Yorkshire Shepherdess Amanda Owen says her children have learned 'good life lessons' as she hits back at critics

Yorkshire Shepherdess Amanda Owen has hit back at critics who questioned her parenting style.

The 46-year-old, who has nine children with her husband Clive, was reacting as critics said her children will not be able to cope in the 'real world' because of their unusual upbringing on their Ravenseat farm in North Yorkshire.

Speaking on Sophie Ellis Bextor's podcast, Spinning Plates, the shepherdess said her children have learned good life lessons and have learned how to be independent.

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She said: "They [my children] are getting really good life lessons they can translate and take to any other life wherever that should be - whether it's in the countryside or in the city.

Yorkshire Shepherdess Amanda Owen has hit back at critics of her parenting style

"Because people say, 'Oh they are not growing up in the real world, they'll never be able to cope with real life'. But they are actually learning lessons, that will set them up really well to be people who are hands-on and people who've got a degree of common sense and can do things."

She said one of her children has learned to ride a bike without the help of her parents, showing how independent they can be.

It's not the first time Amanda, who found fame on Channel 5's Our Yorkshire Farm, has spoken out about her parenting skills on a podcast.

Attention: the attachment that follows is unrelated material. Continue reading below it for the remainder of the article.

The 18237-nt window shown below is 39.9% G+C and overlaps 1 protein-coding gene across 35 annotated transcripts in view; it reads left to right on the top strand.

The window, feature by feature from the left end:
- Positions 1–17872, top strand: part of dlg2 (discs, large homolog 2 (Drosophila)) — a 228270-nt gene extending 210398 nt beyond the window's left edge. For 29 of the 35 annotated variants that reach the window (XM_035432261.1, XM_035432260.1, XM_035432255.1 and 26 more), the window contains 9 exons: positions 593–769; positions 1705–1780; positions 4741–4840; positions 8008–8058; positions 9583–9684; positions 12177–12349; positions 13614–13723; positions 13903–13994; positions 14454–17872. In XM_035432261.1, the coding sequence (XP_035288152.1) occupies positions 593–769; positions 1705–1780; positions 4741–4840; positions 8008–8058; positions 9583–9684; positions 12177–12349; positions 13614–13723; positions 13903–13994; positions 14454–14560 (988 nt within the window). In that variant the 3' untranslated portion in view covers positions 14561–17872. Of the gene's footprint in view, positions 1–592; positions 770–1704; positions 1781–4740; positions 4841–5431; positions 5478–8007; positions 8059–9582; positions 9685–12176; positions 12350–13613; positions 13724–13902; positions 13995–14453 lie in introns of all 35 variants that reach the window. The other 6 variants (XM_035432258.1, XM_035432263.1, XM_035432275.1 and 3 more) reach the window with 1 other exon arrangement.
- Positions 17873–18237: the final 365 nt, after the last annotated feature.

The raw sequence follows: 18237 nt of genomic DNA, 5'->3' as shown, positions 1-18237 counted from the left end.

She previously appeared on the podcast of Yorkshire poet Simon Armitage, and said her children could decide for themselves if they wanted to continue working on the farm.

She said: "I don't look that far ahead. I say to the children they can be whatever they want to be and go wherever they want to go.

"Of course they go through stages where they're more enthusiastic about the countryside, as they get older into their teens, obviously they want to go away.

"Raven (her eldest child) when she went to York, she was heading to the bright lights, couldn't wait to get to a place where her phone worked and she could order a takeaway without it being cold and stuck to the paper – it's all brilliant.

"But you know within a month or two I'm getting text messages asking how to make Yorkshire pudding tins out of bean cans and can you prove a loaf of bread on a radiator when you haven't got on open fire.

"So it's instilled into you the kind of life you lead in the countryside."